There’s a really small written goal that Burnham made in this special that I think goes unnoticed, at no point does he reference “COVID-19” “Trump” “BLM” or any major mainstream current topics of interest. He produces “Inside” with a more generalized approach that makes it a more digestible time capsule. It may seem counter-productive, but the choice behind this leaves the window wide for people of all ages in the future to look back on what the extent of this did to everybody without directly pointing fingers one way or another. Rather, “this is how I feel, this is what I see, this is how bad off I am, this is how I feel.” Rather than throwing his hat into the major oceans of topics that the world or even more specifically things in America are going through he will point fingers at the corporations for making stands with a side as if they genuinely care. Burnham is careful to not look hypocritical by doing the same as a “straight white male” is unable to do much in the grand scheme of things, so instead as one of the first songs in the special declares he’s “healing the world with comedy, making a literal difference metaphorically.


Comedians are what I’d consider some of the best actors. They can be real with their audience under a guise that throws everyone off to the reality of the situation. Comedians are sometimes the saddest people of them all. Many comments following viewer’s watching Inside might be “I hope he’s okay and being checked on.” The reality of Bo Burnham and how much of what he shows the audience when he performs speaks to how incredibly precise and relatable he sets himself up to be. You feel every piece of sadness, ironic laughter, and foreboding that he imposes on you. You feel for Burnham, just like you may have felt for yourself. You wait for this to end. You struggle daily to get up, then suddenly a news story about how Jeff Bezos floods the news about being able to afford a new planet, but in the midst of all of that frustration and dread, you’re horny, so time to sing about sexting. Burnham’s attention span and meticulous nature of everything is scary because he’s too real.



As mentioned, Inside was created completely alone. The lights, camera, the editing, all done on his own, which is absolutely crazy, because of how gorgeous and claustrophobic he makes the shed look the entire time. From disco lights, laser lights, to projected clouds, and small beams of natural sunlight, while having multiple cameras capture different sides of him. Everything is directed to an insane detail. His growth and look as the special goes on is completely natural as well. He starts the special looking slightly disheveled to the end where he’s sporting long hair with a very scraggly beard and almost any resemblance of the man you saw in Make Happy is gone. You could barely tell the two apart if they were put side by side.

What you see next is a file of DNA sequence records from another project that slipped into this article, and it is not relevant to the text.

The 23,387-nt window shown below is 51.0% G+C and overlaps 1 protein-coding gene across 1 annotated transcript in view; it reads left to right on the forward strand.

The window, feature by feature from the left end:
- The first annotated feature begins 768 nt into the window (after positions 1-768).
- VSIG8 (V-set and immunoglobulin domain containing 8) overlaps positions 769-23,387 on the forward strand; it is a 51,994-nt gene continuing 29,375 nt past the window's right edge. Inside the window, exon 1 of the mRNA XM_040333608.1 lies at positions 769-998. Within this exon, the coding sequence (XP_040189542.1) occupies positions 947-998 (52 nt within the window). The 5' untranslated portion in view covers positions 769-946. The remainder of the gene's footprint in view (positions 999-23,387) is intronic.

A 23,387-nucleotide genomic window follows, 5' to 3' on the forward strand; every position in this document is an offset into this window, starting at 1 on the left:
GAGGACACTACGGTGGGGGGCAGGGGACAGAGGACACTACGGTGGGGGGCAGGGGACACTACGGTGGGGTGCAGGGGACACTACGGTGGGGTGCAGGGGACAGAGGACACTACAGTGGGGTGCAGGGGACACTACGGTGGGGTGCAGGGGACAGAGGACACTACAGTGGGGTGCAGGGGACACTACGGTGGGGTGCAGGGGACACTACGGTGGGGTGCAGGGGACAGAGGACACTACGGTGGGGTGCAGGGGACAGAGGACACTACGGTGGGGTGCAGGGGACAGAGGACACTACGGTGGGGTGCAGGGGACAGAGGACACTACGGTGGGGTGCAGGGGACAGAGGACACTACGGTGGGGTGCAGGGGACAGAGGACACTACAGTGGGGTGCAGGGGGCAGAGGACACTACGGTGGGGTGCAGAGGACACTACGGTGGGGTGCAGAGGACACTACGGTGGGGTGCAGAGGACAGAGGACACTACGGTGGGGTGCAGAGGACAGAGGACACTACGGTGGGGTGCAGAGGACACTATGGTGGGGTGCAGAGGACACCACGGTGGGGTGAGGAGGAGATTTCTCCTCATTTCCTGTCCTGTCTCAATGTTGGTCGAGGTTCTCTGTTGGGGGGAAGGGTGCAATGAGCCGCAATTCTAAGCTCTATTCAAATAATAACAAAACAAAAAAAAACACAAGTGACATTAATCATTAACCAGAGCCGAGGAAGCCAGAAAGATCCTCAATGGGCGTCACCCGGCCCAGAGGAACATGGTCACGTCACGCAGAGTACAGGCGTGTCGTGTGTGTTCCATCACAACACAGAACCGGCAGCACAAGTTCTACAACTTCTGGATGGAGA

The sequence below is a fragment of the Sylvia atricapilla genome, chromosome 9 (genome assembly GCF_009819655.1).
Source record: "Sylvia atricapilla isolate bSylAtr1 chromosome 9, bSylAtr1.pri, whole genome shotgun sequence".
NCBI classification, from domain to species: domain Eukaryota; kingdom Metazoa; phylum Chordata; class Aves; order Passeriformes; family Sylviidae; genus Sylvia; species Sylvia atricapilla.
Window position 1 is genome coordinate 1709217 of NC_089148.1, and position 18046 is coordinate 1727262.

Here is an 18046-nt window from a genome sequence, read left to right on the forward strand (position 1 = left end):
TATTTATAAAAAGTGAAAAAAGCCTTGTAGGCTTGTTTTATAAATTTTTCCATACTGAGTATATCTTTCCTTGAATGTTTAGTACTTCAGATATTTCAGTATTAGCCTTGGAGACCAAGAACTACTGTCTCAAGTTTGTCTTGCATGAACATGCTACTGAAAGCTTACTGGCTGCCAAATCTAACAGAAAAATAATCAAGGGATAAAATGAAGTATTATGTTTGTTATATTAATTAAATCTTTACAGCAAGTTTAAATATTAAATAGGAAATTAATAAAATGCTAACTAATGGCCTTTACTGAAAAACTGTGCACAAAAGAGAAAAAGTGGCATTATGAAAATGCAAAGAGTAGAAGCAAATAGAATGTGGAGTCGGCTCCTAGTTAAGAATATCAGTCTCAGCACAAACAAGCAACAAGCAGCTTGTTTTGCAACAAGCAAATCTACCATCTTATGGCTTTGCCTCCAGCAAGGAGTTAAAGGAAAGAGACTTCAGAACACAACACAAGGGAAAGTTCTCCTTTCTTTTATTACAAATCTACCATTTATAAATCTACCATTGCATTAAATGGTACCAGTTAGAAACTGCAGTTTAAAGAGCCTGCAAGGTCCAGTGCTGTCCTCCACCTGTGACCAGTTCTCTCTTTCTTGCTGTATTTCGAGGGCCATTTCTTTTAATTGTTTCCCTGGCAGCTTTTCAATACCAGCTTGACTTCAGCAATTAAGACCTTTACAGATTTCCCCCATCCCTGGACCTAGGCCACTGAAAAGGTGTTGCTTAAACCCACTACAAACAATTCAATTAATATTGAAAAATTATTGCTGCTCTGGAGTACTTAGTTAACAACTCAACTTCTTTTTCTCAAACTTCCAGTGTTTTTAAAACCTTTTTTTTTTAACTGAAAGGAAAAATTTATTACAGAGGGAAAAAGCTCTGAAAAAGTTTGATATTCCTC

The final and arguably most important part of the special is the sound and music. That’s Bo Burnham’s specialty: making funny voices, noises, and rhymes and telling you what he thinks. This is where this special really captures everyone. Suddenly the song where Burhman is extremely candid about his health after touring is stuck in your head, or perhaps you can’t get the “anything and everything, all of the time” line from “Welcome to the Internet” is on loop internally. The songs will plant a firm footing permanently in your head and that’s the genius. It’s not just a punchline or one line joke that he leaves you with, he leaves you with an entire bit to sing along with, even if the poppy background is completely innverse to what you’re actually singing. Burnham knows his strength and the production value of the music, which again, was created all on his own, is phenomenal.


I watched Inside last week. I watched Make Happy a few days later, then the next day I watched them both back to back. I still find myself revisiting parts of Inside even now, as I write this. Burnham’s ironic ways of showing how the world works via sock puppet will stick with me. That phrase may not speak to you if you haven’t watched it, but come back once you do, and you’ll see that his spin on how to showcase things and write every little detail with a meaning is an absolute masterclass in whatever it is you can call this special.